When it comes to public attitudes to homelessness, Hungarians have gradually lost the compassion that was more typical around the time of the regime change in 1989, manifested especially when homeless people staged a series of large demonstrations in Budapest. The lack of solidarity and growing impatience with homeless people is partly rooted in the social insecurity experienced on a daily basis by many Hungarians. Growing disappointment with the promises of the regime change has led to a dominant public discourse that blames homeless individuals, rather than ineffective state responses, for being unable to keep up with the demands of the new regime.
In recent years, socio-spatial exclusion has become more explicit and formalised. In 2002, for example, Budapest’s mayor introduced the ﬁrst city-wide program to ‘clean’ the city’s major underground passages from ‘grafﬁti, illegal vendors and homeless people’. The criminalisation of street homelessness picked up in the early to mid-2000s as municipalities started to pass anti-rummaging ordinances on a large scale. The ﬁrst ordinances that limited the spatial and temporal scope of silent begging were passed in 2005. By 2011, there were at least 40 local ordinances that restricted silent begging and rummaging through garbage. Some municipalities have also banned camping or ‘setting up domicile’ in public space. In 2009, the mayor of the 11th district of Budapest escalated these informal policies by openly declaring so-called ‘homeless-free zones’.
The criminalisation of homelessness as state strategy
After these rather ad hoc precedents, the systematic criminalization of homelessness became ofﬁcial policy with the election of the right-wing Fidesz government in 2010. In 2010, one of the ﬁrst measures of Budapest’s newly elected mayor—whose role model is Rudy Giuliani—was to launch the public spaces clean-up program abandoned by the previous liberal mayor. In November 2010, the new mayor ordered all homeless people to vacate major underground pedestrian passages until 15 December. He warned that if anyone stayed on, they would be forcibly removed by the authorities. The mayor’s program was met with mixed reactions. While The City is for All, a homeless-led advocacy group, mobilised against it and homeless services providers struggled to provide shelter for those being evicted, many residents seemed to give tacit support to the initiative. In the meantime, the city set up so-called ‘Survival Spots’ as alternatives to the underground passages where homeless people were able to spend the night in a ‘street-like environment’—allegedly without harassment.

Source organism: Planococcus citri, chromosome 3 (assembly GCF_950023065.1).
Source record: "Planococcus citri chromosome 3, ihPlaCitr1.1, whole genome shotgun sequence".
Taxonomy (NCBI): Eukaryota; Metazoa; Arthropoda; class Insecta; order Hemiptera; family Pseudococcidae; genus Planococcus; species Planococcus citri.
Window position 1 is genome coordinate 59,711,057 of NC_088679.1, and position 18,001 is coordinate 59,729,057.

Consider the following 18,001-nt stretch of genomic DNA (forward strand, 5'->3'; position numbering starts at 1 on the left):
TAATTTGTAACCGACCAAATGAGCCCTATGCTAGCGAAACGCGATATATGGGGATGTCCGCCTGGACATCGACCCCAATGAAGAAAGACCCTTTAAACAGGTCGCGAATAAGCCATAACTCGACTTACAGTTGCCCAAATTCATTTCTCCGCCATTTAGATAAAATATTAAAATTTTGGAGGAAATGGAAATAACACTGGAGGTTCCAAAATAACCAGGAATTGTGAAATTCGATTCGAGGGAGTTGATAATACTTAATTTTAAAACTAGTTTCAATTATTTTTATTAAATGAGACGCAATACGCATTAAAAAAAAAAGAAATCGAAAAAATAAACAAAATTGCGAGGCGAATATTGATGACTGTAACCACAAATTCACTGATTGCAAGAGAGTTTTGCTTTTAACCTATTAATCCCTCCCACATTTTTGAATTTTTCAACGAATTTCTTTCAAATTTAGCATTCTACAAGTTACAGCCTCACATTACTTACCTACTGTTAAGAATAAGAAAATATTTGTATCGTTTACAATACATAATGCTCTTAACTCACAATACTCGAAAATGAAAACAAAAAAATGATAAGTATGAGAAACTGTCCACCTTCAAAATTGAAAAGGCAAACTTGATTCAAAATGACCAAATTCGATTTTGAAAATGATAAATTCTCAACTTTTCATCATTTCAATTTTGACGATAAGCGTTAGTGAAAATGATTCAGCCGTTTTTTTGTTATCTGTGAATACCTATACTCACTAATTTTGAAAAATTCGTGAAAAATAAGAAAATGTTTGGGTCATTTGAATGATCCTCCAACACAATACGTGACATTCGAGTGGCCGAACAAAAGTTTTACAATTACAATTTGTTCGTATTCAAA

At the national level, the ﬁrst speciﬁcally anti-homeless legislation was passed in September 2010. The modiﬁcation to the Law on Constructions deﬁned seven legitimate ways of using public space, including leisure and protest, and allowed local municipalities to ban any other activity that would obstruct the appropriate use of public space. When the bill was ﬁrst introduced, it emphasised the presence of homeless people as one form of obstruction that municipalities could ban. While the wording was later removed, the intent of the law remained the same: to create a legal framework for local anti-homeless ordinances. At the local level, the capital city was the ﬁrst to seize this opportunity: in April 2011, the mayor initiated a local law that would ban living in public spaces in the entire city. While leaving the deﬁnition of ‘living in public spaces’ to the discretion of authorities, those who broke the law could be ﬁned up to $250.
The anti-homeless campaign was most fervently adopted by the eighth district of Budapest. In a municipal referendum in September 2011, local citizens were asked whether they agreed with the prohibition of picking through garbage and a ban on living in public spaces. Even though the referendum was not valid (only 16% of eligible voters attended), the local mayor used it as a source of legitimacy to start what he called a public order campaign. Over the ensuing months, hundreds of homeless people were detained in an ofﬁce speciﬁcally opened for this purpose for ‘crimes’, such as living in public space, public urination, consumption of alcohol, picking through garbage and begging. In a matter of a few months, homeless people were arrested for sleeping in public in 800 cases all over the country, out of which 600 occurred in the eighth district.